News Stand

Newsstand 4 - 10 March

Sydney Archbishop election begins, Nazi symbols could be banned in Victoria, Welby condemns Nigerian Primate's homosexuality comments, when the Pope meets the Ayatollah, and more...

March 10 2021

 

Slow start to elections for next Archbishop of Sydney

There has been a low-key response to the opening of nominations for the election of the next Archbishop of Sydney. The summons to the Election Synod was issued on January 25. A one-day ordinary Synod in May will be followed by the Election Synod, which would consider those nominated. However, as Southern Cross went to press in late February, there were no names yet announced.

 

Swastikas to be banned?

The public display of the swastika and other Nazi images could soon be banned and deemed a criminal offence in Victoria following recommendations delivered in a report by a state parliamentary committee on Wednesday 3 March.

 

What’s the equivalent of a Christian who is a never-Trump Republican in Australia? We need that now…

Read the opinion piece by Nathan Campbell in Eternity that has caused quite the stir this week, with editor John Sanderson today following it up with a clarification. 

 

Justin Welby condemns Nigerian archbishop's gay 'virus' comments

The archbishop of Canterbury has issued a rare public condemnation of a fellow Anglican primate who described homosexuality as a “deadly virus” which should be “radically expunged and excised”. Justin Welby, said the comments made by Henry Ndukuba, the archbishop of Nigeria, were unacceptable and dehumanising.

 

When the Pope meets the Ayatollah

The historic meeting between Pope Francis and the Grand Ayatollah Ali al-Sistani is a glimpse of the future of the Middle East — one that puts spirituality and social justice above politics and sectarianism. By visiting the “Shi’a capital” of Najaf, the Pope is reaching out to an often invisible but hugely significant school of thought in the Muslim world.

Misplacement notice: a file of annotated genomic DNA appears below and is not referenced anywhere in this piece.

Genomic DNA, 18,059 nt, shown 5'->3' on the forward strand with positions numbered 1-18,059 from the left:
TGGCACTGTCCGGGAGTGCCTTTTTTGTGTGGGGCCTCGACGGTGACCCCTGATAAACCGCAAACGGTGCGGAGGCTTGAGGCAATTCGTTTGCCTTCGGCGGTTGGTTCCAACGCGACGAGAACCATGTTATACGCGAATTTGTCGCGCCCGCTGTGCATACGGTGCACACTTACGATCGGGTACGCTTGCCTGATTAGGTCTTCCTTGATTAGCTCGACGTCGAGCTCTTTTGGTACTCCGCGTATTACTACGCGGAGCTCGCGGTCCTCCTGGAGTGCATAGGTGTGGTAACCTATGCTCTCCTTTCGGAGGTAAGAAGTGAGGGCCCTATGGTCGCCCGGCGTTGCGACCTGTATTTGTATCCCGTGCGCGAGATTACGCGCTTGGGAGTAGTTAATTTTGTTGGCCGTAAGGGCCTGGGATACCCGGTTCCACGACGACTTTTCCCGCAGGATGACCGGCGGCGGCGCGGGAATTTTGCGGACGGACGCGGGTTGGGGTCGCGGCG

Harry, Meghan say they married before royal wedding, sparking debate on which ceremony was valid

The 2018 royal wedding is looking a bit less royal this week, after Oprah Winfrey’s interview with Prince Harry and Meghan Markle about their decision to quit the British royal family’s inner circle and move to the United States with their son, Archie. But was the royal wedding even a proper wedding? That question is up for debate, sparked by a brief comment made by Markle during the interview, in which she said the couple actually were married three days earlier, in a private ceremony with just Archbishop of Canterbury Justin Welby.

 

Anglican Bishops call for a halt to Drilling in the Kavango, Namibia

The Bishop of Namibia has warned that exploratory drilling for oil has commenced in the Kavango Basin, Namibia, by Canadian Company ReConAfrica despite what he says has been a closed process that hasn’t considered locals. He has created a petition to halt the drilling, which has already been signed by 38 Anglican bishops and archbishops around the world. 

 

Science-faith partnership is vital for tackling climate change

The Archbishop of Canterbury, Justin Welby, told an international gathering of faith leaders that the fight against climate crisis would benefit from the relationship between science and faith. He made his comments in the first of a series of online meetings being held in advance of the UN’s COP26 climate change conference in Glasgow later this year.

 

Calls grow to prioritise Italy's priests for Covid vaccination 

Calls are growing in Italy to prioritise the vaccination of priests against Covid-19 as the death toll among members of the clergy, many of whom have assisted and comforted the sick since the beginning of the pandemic, approaches 270.

 

‘Absurd, useless, Islamophobic’: Swiss narrowly back burqa ban

Swiss voters have narrowly approved a proposal to ban face coverings, both the niqabs and burqas worn by a few Muslim women in the country and the ski masks and bandannas used by protesters. Experts estimate that at most a few dozen Muslim women wear full-face coverings in the country of 8.5 million people.